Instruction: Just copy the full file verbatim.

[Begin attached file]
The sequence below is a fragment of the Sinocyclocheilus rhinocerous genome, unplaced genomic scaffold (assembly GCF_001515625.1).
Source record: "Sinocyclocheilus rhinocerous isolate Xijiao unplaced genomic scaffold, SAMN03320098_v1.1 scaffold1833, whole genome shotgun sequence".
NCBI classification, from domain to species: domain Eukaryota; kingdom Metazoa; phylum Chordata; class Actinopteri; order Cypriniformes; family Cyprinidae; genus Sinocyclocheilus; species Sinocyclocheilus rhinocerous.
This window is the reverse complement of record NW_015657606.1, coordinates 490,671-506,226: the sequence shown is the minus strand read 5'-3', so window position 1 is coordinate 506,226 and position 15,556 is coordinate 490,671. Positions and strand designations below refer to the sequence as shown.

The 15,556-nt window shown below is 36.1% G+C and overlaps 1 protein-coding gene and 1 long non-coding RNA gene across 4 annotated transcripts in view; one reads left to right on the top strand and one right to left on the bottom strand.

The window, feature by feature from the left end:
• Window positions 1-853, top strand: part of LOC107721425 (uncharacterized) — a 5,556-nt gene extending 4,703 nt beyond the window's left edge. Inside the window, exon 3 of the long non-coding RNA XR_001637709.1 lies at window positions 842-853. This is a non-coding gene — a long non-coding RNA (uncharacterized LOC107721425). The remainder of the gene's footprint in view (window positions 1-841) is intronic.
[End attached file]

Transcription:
The sequence below is a fragment of the Sinocyclocheilus rhinocerous genome, unplaced genomic scaffold (assembly GCF_001515625.1).
Source record: "Sinocyclocheilus rhinocerous isolate Xijiao unplaced genomic scaffold, SAMN03320098_v1.1 scaffold1833, whole genome shotgun sequence".
NCBI classification, from domain to species: domain Eukaryota; kingdom Metazoa; phylum Chordata; class Actinopteri; order Cypriniformes; family Cyprinidae; genus Sinocyclocheilus; species Sinocyclocheilus rhinocerous.
This window is the reverse complement of record NW_015657606.1, coordinates 490,671-506,226: the sequence shown is the minus strand read 5'-3', so window position 1 is coordinate 506,226 and position 15,556 is coordinate 490,671. Positions and strand designations below refer to the sequence as shown.

The 15,556-nt window shown below is 36.1% G+C and overlaps 1 protein-coding gene and 1 long non-coding RNA gene across 4 annotated transcripts in view; one reads left to right on the top strand and one right to left on the bottom strand.

The window, feature by feature from the left end:
• Window positions 1-853, top strand: part of LOC107721425 (uncharacterized) — a 5,556-nt gene extending 4,703 nt beyond the window's left edge. Inside the window, exon 3 of the long non-coding RNA XR_001637709.1 lies at window positions 842-853. This is a non-coding gene — a long non-coding RNA (uncharacterized LOC107721425). The remainder of the gene's footprint in view (window positions 1-841) is intronic.